Saving Face vs. Human Life

Originally posted on Asma Alabed:

This isn’t a political article. This is about human beings.

I’ve only been to my parent’s home twice. Their childhood stories are just that – stories of cities that are now reduced to piles of rubble. Yet the onset of the revolution reminded me again why I rarely have visited – why a regime made sure I would never grow up in Damascus, never hear my grandmother speak before her paralysis, and never understand the Syrian references in the memories my parents cherish. The revolution reminded me that despite my blood, I would never know Syria.

But the United States government, this country that I grew up in, that is more a home to me than Syria will ever be continues to astonish me. A government should represent its people and I’ve met countless numbers of loving Americans, yet if I were to judge us solely by the impression that…

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4 responses to “Saving Face vs. Human Life

  1. I read this article a few days ago, but thank you for your repost. I just hope people know how important the sharing of this sort of knowledge is. Everything is important because it is so small, universal, big, applicable. The Media tends to take the truth out of things, unfortunately.

    • I’m too busy with the new doggie to write, but I can read while he naps. I am wary when I begin hearing war rhetoric float around the zeitgeist. Reasonable people can justify killing, and I can’t, and sometimes it becomes a barrier between friends. Civil wars are the most horrible kind, and outsiders never really understand their causes in full. This young woman had a kind of inside-outside knowledge, so it touched me. When I re-blog, it’s me saying “Did you see this?”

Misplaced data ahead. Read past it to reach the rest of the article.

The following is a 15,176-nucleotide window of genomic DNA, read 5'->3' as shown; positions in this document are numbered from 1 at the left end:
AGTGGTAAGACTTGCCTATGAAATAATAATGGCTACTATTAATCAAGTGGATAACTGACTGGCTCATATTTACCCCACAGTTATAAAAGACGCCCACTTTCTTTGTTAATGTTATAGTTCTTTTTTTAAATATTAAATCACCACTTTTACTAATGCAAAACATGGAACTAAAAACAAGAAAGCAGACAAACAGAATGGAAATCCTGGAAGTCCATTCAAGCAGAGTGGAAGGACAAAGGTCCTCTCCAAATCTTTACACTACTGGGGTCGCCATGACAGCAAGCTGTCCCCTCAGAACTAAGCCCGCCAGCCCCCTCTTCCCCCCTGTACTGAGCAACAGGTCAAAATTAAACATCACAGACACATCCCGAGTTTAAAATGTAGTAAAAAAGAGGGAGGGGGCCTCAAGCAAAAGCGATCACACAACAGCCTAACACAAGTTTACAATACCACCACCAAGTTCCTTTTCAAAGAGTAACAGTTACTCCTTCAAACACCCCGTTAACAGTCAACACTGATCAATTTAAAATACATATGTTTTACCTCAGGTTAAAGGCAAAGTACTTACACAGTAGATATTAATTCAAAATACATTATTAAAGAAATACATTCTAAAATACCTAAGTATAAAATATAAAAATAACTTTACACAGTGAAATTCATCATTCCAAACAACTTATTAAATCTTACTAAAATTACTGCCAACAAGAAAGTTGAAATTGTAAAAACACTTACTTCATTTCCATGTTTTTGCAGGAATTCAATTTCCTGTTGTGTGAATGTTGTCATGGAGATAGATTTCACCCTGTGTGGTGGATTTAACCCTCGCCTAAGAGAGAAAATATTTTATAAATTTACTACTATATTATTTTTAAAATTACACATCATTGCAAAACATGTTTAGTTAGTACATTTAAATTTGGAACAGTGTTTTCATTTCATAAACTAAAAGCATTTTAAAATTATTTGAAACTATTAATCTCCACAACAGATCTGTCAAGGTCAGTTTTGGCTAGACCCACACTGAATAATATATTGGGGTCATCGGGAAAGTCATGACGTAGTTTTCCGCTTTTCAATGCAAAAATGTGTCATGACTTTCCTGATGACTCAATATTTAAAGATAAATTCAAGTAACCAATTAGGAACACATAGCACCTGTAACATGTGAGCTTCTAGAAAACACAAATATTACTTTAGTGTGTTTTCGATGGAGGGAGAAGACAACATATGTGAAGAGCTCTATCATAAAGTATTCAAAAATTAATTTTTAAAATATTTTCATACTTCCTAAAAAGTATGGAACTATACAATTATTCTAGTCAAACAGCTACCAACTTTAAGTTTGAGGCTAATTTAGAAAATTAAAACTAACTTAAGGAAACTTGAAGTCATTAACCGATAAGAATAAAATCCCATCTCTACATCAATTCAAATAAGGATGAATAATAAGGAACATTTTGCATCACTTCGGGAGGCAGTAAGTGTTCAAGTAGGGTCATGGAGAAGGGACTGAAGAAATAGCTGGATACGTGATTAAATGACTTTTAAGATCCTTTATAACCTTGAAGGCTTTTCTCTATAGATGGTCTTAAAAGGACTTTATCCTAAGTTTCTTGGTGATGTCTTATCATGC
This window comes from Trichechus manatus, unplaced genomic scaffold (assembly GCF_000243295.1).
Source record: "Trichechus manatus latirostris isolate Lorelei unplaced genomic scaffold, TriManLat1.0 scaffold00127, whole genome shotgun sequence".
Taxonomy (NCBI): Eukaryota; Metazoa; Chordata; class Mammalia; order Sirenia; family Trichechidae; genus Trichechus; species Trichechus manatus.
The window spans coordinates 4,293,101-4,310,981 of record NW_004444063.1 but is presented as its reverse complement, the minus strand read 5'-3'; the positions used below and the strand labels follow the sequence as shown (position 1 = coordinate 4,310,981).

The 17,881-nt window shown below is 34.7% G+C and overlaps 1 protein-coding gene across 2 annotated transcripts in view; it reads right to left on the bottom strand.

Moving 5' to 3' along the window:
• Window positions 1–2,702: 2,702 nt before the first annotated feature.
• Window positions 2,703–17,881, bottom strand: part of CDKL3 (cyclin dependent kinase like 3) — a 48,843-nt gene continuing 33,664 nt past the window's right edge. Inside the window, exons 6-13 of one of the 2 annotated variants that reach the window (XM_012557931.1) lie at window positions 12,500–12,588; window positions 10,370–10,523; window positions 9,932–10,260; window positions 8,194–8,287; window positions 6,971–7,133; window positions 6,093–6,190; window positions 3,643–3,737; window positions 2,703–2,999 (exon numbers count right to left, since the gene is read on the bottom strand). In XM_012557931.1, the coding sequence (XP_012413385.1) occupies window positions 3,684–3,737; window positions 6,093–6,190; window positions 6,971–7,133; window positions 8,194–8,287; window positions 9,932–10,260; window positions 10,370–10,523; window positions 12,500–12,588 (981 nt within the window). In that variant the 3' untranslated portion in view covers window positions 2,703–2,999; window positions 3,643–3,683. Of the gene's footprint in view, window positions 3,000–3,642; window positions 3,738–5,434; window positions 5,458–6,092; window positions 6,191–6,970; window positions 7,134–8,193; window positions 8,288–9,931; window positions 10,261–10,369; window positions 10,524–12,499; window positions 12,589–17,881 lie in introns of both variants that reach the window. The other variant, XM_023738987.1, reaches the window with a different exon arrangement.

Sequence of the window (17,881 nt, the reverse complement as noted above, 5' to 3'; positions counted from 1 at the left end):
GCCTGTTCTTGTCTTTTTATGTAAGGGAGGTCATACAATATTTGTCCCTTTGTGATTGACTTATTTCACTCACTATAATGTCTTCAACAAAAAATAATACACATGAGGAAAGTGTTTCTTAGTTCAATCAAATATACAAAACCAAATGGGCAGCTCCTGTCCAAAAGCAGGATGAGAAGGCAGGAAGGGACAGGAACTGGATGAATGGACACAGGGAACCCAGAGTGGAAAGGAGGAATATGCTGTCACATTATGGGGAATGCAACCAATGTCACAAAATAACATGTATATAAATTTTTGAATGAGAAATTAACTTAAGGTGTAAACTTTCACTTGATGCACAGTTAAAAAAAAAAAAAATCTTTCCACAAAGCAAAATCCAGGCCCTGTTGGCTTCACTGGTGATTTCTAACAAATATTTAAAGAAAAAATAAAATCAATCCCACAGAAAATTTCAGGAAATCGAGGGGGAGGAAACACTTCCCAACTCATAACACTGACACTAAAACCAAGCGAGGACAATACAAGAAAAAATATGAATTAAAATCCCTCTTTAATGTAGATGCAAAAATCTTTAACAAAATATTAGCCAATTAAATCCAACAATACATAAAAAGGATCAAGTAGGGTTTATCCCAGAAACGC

I read your latest piece and got a lot from it. When I catch a break, I’ll reply in detail.

  2. galenpearl

    Yes, listen to the people who have experience, whose lives have been directly affected. Thanks for sharing this.

    Besides that, I also just wanted to say hi. I just spent some time catching up on your blog after a summer’s break. Glad to hear about your new puppy. That will be challenging and interesting to approach his training in a more open ended way, waiting to see what his strengths are before focusing his training in a particular direction.

    Happy to reconnect.

    • I’m delighted to report that Finnegan is super-adorable. He’s very much an audial learner, responding to vocal tonality even more than Spice did, and he gained much from a 24-hour visit with Rickles, the retired guide who spent Labor Day staying over with us. With each dog I’m coming to realize more and more that everything is trainable except the base calmness of a personality type. Success is right there in the genes.

      Nice to see you, Galen. Welcome!

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